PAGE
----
On a cold February day, the Omaha Composite Squadron paid a visit to the Strategic Air and Space Museum in Ashland, NE. Cadets and seniors arrived at 9:45am and gathered at the entrance in the presence of the enormous SR71 Blackbird static display which towers impressively, seemingly suspended in mid-air as a memory to its unrivaled service during the cold war years.
The tour began promptly at 10am in the lobby adjacent to the Blackbird display. Our tour guide gave us a detailed explanation of the mission and capabilities of the SR-71,
which remains one of the fastest operational aircraft in history. The aircraft, which was designed by Lockheed’s Kelly Johnson in a time when slide rulers were the principal engineering design tools, remained ahead of its time even to this day. One ironic piece of trivia involved the material used to build the aircraft: titanium. In order to procure the raw material for the aircraft, the US had to secretly acquire titanium from the Soviet Union, the precious metal’s largest producer, and the Blackbird’s main reconnaissance objective.
The tour proceeded to the balcony overlooking the main floor of the Museum where our tour guide explained details on each of the
aircraft suspended from the ceiling, and directly below us. among them, the U-2, F-86, T-33, F-84, F-101 Voodoo, etc. We then visited the B-25 Mitchell display and were given a detailed recounting of the Doolittle raid over Tokyo in 1942. A prominent map painted on the
museum floor, recounts the daring mission to visitors. For his successful accomplishments, Billy Mitchell was presented the Congressional Medal of Honor, and the mission showed the Japanese, that their nation was no longer out of reach by the United States. The bombing of Japan also proved a huge morale boost for the American public.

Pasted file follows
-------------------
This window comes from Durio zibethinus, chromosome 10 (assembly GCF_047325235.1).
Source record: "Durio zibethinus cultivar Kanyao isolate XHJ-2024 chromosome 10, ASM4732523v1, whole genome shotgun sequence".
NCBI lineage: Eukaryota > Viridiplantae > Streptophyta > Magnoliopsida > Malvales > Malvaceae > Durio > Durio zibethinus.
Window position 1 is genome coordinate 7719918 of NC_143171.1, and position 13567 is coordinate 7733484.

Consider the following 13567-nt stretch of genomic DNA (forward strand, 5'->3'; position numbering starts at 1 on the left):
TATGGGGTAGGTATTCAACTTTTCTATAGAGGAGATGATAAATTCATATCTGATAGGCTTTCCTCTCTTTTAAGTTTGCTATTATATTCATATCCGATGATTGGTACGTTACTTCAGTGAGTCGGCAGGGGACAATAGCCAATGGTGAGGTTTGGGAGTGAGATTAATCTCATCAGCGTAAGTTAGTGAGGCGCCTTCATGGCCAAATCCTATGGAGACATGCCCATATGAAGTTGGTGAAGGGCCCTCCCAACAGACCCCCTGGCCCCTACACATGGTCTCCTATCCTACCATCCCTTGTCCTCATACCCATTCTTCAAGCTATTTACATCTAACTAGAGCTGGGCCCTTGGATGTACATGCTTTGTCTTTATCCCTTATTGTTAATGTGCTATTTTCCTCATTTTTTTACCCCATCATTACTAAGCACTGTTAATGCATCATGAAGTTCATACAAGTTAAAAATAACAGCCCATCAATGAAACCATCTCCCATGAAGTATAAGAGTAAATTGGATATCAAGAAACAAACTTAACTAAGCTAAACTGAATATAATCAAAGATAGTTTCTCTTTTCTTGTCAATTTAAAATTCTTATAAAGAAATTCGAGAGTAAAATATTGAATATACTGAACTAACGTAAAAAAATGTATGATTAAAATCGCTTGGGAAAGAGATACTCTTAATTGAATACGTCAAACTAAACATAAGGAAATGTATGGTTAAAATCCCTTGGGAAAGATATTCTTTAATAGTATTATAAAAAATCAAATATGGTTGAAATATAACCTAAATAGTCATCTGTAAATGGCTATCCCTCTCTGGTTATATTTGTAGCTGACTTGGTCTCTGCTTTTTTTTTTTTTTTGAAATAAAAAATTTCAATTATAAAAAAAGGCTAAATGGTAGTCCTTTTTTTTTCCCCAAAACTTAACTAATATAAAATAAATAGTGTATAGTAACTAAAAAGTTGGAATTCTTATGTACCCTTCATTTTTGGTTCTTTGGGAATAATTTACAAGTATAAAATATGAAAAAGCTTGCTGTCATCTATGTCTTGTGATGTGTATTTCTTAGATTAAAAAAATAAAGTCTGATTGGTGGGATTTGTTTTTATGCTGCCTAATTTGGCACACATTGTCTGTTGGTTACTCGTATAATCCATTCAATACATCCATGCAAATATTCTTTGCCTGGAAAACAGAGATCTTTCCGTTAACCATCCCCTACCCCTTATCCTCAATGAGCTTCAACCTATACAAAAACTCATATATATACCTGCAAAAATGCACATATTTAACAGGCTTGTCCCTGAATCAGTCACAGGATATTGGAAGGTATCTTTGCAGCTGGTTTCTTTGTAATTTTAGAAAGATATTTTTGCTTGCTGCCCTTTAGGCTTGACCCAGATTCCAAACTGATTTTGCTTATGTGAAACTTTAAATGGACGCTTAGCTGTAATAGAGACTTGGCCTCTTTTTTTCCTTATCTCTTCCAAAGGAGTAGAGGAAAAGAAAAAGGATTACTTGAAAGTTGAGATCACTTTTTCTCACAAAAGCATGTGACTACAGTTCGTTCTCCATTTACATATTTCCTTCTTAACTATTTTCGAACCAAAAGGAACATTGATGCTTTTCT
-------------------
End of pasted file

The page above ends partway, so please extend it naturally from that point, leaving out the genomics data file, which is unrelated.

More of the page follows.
Other aircraft on the main floor included the B-36 Peacekeeper, B-52 Stratofortress, XF-85 Goblin, Nebraska Air National Guard’s own RF-4 Phantom, B-17 Bomber, F-111 Aardvark, etc. The cadets were able to board the B-17 Flying Fortress and experience the closed quarters which became home for many of the American Airmen who flew over the European theater during WWII.
After departing the main display floor, we were given privileged access to the restoration hangar, where a C-54 restoration effort is underway. The aircraft in this hangar are salvaged form locations across the country and brought back to life so that future generations can continue to get a glimpse of the contributions of aviation to America.
“The complete restoration of an aircraft at the Museum takes, on average, two years and approximately 10,000 man-hours of labor. Usually, only one aircraft is worked on at a time, due to space in the restoration hangar, as well as the quantity of volunteers.”
Our tour concluded next to the B-29 Superfortress as our tour guide explained its ties to Omaha and the connection to the bombing of Hiroshima which helped bring an end to the second World War. The Enola Gay, which is permanently displayed at the Smithsonian Air And Space Museum, was built in Omaha.
Following the tour, the cadets proceeded to ride the full motion simulators, then wound down with a healthy lunch at the Museum’s diner, followed by a visit to the gift shop.
The Omaha Composite squadron is grateful to the staff and volunteers of the Strategic Air & Space museum for their time and dedication in preserving America’s Military aviation treasures.